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Food deserts: In urban core, need for nearby stores is great

For Jamie Svejda and her 4-year-old son, Xavier, Taco Bell is a closer walk then the closest grocery store. Xavier helped his mom on a recent trip to Price Chopper.
For Jamie Svejda and her 4-year-old son, Xavier, Taco Bell is a closer walk then the closest grocery store. Xavier helped his mom on a recent trip to Price Chopper.

Sydnee Svejda’s thrill at the prospect of buying a wedge of watermelon is every mother’s dream.

“Can we get some? It’s on sale!” 10-year-old Sydnee pleads.

“Yes, but who’s going to carry it home?” asks her mother, Jamie Svejda, who is pushing a car-shaped shopping cart with her 4-year-old son, Xavier Arroyo, 4, in the driver’s seat.

Svejda is shopping for light food — not to be confused with “lite” food. The family can only buy what they can carry since they walk three-quarters of a mile from their home in the Budd Park neighborhood of Kansas City to reach the Cosentino’s Price Chopper at the intersection of bustling Independence Boulevard and Wilson Road.

Svejda owns two cars, but neither works and she can’t afford the insurance anyway. A single mom, she spends two hours a day riding the bus to and from her job as a receptionist at St. Luke’s Hospital. Sometimes Svejda manages to pick up a few grocery items from the Cosentino’s Apple Market on her bus route. It’s easier than taking Sydnee and Xavier with her on weekend shopping trips, which can take more than two hours. But the bus lets her off on the wrong side of the street and she’s been cursed at by speeding motorists as she tries to cross multiple lanes of traffic carrying unwieldy grocery bags in her arms.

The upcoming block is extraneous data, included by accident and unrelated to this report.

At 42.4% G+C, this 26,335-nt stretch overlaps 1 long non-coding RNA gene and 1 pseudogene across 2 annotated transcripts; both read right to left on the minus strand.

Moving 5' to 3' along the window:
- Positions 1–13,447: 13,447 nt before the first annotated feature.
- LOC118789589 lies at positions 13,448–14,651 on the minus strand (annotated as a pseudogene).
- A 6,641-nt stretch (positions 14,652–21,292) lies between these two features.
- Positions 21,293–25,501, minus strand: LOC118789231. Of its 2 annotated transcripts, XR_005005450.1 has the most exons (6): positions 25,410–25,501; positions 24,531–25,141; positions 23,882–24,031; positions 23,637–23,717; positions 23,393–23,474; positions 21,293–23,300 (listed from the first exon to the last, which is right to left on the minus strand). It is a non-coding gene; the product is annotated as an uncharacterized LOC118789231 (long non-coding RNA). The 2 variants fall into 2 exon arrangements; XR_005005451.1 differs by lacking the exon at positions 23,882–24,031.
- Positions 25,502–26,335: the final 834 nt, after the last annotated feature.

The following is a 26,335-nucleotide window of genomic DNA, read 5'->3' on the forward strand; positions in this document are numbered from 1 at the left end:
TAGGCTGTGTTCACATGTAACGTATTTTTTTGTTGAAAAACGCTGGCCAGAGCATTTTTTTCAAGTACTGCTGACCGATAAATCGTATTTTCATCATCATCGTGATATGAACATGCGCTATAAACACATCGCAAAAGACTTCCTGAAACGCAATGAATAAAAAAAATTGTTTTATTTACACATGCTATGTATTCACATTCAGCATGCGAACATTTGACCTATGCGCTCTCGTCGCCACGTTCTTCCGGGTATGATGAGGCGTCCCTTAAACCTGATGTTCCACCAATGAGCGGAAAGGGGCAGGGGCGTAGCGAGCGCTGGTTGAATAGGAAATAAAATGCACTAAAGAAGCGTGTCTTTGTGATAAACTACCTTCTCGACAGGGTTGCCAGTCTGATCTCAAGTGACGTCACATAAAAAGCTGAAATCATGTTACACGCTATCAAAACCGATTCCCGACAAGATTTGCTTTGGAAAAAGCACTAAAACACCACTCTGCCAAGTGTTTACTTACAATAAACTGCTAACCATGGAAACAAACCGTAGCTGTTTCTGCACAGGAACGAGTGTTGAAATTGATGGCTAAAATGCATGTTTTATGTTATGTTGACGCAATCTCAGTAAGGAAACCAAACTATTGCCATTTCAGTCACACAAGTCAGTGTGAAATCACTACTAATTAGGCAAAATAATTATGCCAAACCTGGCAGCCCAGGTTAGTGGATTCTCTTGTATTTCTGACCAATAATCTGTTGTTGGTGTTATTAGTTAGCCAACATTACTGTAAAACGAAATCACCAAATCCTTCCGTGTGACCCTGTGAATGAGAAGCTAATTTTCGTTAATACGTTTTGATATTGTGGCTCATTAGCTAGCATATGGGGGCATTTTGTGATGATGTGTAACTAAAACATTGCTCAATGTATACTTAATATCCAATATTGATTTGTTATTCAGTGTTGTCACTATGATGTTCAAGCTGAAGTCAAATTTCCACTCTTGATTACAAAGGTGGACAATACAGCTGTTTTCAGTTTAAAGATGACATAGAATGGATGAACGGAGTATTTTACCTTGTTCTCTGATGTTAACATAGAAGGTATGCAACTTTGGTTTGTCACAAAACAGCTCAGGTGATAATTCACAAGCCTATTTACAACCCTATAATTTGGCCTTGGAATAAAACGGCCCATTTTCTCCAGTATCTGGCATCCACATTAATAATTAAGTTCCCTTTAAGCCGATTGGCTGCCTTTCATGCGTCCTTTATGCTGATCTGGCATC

Svejda lives in what experts call a food desert: She can walk to the Taco Bell at the end of her block more quickly and easily than she can walk to the neighborhood supermarket. Roughly 2.3 million U.S. households live more than a mile from a supermarket and do not have access to a car. An additional 3.4 million households are one-half to 1 mile from a supermarket and lack transportation.

Even before Svejda has wheeled the shopping cart out of the produce section on a recent Sunday afternoon, Xavier, a shy child with an impish grin, is sucking his index finger, a sign that he’s already tired.

“I used to take a collapsible stroller, even though he’s too big for it,” Svejda said, “but one time I loaded it up with too many groceries and the wheels started to pop off.”

Making food policy

As part of the Let’s Move! childhood obesity initiative championed by first lady Michelle Obama, the U.S. Department of Agriculture unveiled a Food Environment Atlas earlier this year to help communities identify food deserts.

The atlas — go to

— takes the issue of food access down to a county level. Click on Jackson County and you’ll find 3,288 households that are more than a mile from a supermarket and do not have access to a car. But the Kansas City Food Policy Coalition will take food access all the way down to the neighborhood level, using a grant from the Greater Kansas City Healthcare Foundation.